This relatively brief characterisation highlights the inextricable connection of the history of the Australian shopping arcades (and other urban forms) with their European origins. The comparison of Australian cities to those in Europe, America and other continents has long been part of the way that Australians and visitors have conceived of the country’s place within the global context.[5] Nineteenth-century Australia was part of ‘a vast transcontinental movement of people and information at intensely parochial and inherently cosmopolitan’[6] that looked to other cities for inspiration and emulation. One such idea embraced by Australian entrepreneurs was the shopping arcade, a structure considered representative of urban modernity, with their innovative organisation of semi-public retail and leisure space and use of new technologies in their construction.[7]

From 1786 to the late 1930s, a period Bertrand Lemoine defined as l’Ère des passages (the Arcade Era), thousands of glass-roofed shopping arcades were built throughout the world. A direct derivative of an architectural form that had first been invented in Paris almost a century before, by Sala’s time they were a common feature of many urban centres. While they were, in their origins and in public perception, a very European form of architecture and social space, the arcades were in fact a global phenomenon, adopted as a popular architectural solution in European-influenced cities throughout North and South America, Russia, Turkey, South Africa, Asia, Australia, New Zealand during the nineteenth and early twentieth centuries.

German theorist Walter Benjamin, writing in the 1930s, described the shopping arcade as ‘a city, a world in miniature’,[8] and used them as a lens through which to explore the story of nineteenth-century Paris, the ‘Capital of the Nineteenth Century’. Within his essays on the city and in his major work, The arcades project, Benjamin explored facets of urban modernity – technological advances, commodity consumption, the transience of the modern city, changes in urban space – that were to be found represented within these buildings.[9] As Dana Arnold has suggested, they are not merely a way to view the history of Paris, but it is also ‘possible to narrate the history of other cities, including provincial ones, through the lens of the arcades’.[10] While Arnold considered the arcade as a pan-European phenomenon, observing that it could be used as an analogy for any of the cities of that continent, they should, as I have argued, be more correctly viewed as a pan-global one. With their widespread adoption in cities and towns on six continents, the arcade might arguably be utilised to explore the history of any urban space in which one was located, including Australian cities and towns.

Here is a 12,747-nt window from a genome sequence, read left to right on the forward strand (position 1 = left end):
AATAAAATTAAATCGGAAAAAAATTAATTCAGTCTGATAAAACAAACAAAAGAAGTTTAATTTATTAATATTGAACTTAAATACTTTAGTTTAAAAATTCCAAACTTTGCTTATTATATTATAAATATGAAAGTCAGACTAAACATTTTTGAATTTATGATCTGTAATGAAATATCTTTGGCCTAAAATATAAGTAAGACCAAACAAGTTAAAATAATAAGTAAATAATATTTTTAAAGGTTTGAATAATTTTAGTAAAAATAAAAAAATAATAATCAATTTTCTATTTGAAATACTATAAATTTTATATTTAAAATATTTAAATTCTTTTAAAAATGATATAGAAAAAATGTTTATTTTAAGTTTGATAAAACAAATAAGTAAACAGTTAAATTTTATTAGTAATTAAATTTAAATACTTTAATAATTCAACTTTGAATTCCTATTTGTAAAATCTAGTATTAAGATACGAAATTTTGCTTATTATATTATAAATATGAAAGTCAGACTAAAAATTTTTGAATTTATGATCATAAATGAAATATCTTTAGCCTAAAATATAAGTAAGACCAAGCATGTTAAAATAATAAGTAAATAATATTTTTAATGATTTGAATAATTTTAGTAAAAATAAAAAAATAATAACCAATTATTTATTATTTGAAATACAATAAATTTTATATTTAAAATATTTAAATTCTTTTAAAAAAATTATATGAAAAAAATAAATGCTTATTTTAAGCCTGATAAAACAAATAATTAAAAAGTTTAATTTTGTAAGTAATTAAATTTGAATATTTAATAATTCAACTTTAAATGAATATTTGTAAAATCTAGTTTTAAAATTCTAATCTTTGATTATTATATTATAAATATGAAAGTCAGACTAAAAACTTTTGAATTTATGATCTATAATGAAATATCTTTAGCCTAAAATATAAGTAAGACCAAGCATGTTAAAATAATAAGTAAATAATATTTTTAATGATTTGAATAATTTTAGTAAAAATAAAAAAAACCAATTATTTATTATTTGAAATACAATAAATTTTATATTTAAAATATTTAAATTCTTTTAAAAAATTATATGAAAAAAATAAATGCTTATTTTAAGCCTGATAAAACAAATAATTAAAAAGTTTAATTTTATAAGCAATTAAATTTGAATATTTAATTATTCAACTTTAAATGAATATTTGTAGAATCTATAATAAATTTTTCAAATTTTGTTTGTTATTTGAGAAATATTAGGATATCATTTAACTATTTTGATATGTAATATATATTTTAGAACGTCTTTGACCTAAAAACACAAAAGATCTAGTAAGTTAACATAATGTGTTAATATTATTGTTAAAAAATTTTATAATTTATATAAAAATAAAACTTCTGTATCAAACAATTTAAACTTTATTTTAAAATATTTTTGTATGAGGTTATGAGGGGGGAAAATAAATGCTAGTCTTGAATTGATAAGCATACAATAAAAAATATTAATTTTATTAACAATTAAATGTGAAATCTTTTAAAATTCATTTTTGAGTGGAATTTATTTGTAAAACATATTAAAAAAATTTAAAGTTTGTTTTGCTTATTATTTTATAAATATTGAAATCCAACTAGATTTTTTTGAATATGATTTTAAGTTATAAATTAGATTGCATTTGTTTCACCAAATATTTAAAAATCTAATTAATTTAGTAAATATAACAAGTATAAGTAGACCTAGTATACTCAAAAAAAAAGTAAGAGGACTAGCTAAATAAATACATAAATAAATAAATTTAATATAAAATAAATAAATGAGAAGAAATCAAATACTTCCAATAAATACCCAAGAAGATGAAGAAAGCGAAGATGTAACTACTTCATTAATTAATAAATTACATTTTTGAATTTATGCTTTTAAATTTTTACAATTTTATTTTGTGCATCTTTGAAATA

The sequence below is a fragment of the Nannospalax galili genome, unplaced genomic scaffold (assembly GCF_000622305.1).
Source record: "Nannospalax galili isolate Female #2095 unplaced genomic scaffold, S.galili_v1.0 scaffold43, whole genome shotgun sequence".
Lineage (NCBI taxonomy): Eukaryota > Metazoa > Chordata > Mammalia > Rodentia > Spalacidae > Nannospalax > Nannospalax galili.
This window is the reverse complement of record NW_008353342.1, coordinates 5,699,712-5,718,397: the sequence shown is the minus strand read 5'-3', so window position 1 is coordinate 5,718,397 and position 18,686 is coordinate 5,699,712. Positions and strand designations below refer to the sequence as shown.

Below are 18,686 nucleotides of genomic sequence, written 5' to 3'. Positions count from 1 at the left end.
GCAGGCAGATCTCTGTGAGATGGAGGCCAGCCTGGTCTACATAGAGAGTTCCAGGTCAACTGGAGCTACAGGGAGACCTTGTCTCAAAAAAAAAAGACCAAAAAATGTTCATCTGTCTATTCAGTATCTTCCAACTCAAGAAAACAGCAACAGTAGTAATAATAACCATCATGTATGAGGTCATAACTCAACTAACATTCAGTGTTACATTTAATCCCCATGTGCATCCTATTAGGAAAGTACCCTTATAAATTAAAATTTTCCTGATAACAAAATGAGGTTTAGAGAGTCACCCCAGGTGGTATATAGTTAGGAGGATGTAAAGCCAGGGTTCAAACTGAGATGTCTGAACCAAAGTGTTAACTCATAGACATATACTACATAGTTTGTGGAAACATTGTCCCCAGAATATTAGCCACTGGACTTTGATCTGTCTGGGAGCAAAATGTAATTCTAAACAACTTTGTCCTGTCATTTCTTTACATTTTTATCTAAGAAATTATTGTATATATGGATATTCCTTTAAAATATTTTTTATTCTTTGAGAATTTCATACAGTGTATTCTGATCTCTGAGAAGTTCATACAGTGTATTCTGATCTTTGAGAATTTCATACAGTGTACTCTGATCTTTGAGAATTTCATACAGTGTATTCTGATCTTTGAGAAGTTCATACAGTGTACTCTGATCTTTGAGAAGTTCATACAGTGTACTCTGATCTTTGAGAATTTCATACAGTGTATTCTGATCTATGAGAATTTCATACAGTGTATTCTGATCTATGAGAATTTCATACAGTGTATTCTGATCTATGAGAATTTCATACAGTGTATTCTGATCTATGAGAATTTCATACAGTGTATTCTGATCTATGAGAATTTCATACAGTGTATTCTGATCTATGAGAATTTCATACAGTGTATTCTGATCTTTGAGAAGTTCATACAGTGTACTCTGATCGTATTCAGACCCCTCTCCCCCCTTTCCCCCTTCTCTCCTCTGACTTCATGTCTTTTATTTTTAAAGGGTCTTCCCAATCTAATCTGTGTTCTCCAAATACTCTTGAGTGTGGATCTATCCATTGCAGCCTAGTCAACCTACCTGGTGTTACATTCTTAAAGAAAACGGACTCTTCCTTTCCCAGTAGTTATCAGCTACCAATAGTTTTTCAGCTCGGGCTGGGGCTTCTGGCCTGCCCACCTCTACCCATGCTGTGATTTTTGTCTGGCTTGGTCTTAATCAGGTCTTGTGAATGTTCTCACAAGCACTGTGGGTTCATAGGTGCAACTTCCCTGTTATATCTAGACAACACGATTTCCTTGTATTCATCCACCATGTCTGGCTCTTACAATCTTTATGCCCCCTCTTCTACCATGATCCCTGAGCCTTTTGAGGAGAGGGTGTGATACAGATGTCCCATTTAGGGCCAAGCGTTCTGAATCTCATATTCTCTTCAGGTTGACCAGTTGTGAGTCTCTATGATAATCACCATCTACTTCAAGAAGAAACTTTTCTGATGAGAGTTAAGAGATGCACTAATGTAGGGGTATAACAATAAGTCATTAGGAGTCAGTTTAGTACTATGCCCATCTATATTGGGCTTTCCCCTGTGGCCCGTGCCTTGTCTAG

These architectural forms incorporated and were inspired by technological and industrial advances that characterised modern urban spaces in the nineteenth-century, such as the introduction of gas lighting and electricity and developments in iron, steel and glass construction. They were an economic and social centre, both a product and a representation of diverse strands of social, cultural and political changes, which occurred in different cities and nations at different times throughout the world.[11] The retail aspect of the arcades was incontestably a crucial one. Lining the pedestrian ways that were the heart of these buildings were individual stores that provided specialised goods and services intended to attract the custom of the rising middle classes to whose identity the conspicuous consumption of luxury goods sold in such establishments was central.[12] While they are primarily associated today with their retail function – as a place to shop – they contained a wide assortment of spaces and tenants that made them a social, cultural and business hub, an extension of the street outside.[13] The arcade was much more than just a place to buy goods – it was also a site for business, leisure and pleasure. Most were truly intended to be cities in miniature, housing an enormous diversity of spaces including refreshment rooms, offices, studios, theatres, galleries and more. With opulent decorations, bountiful products on display, diverse entertainments, and refreshment rooms, they were intended as enclosed and rarified spaces removed from the outside world in which to indulge the senses.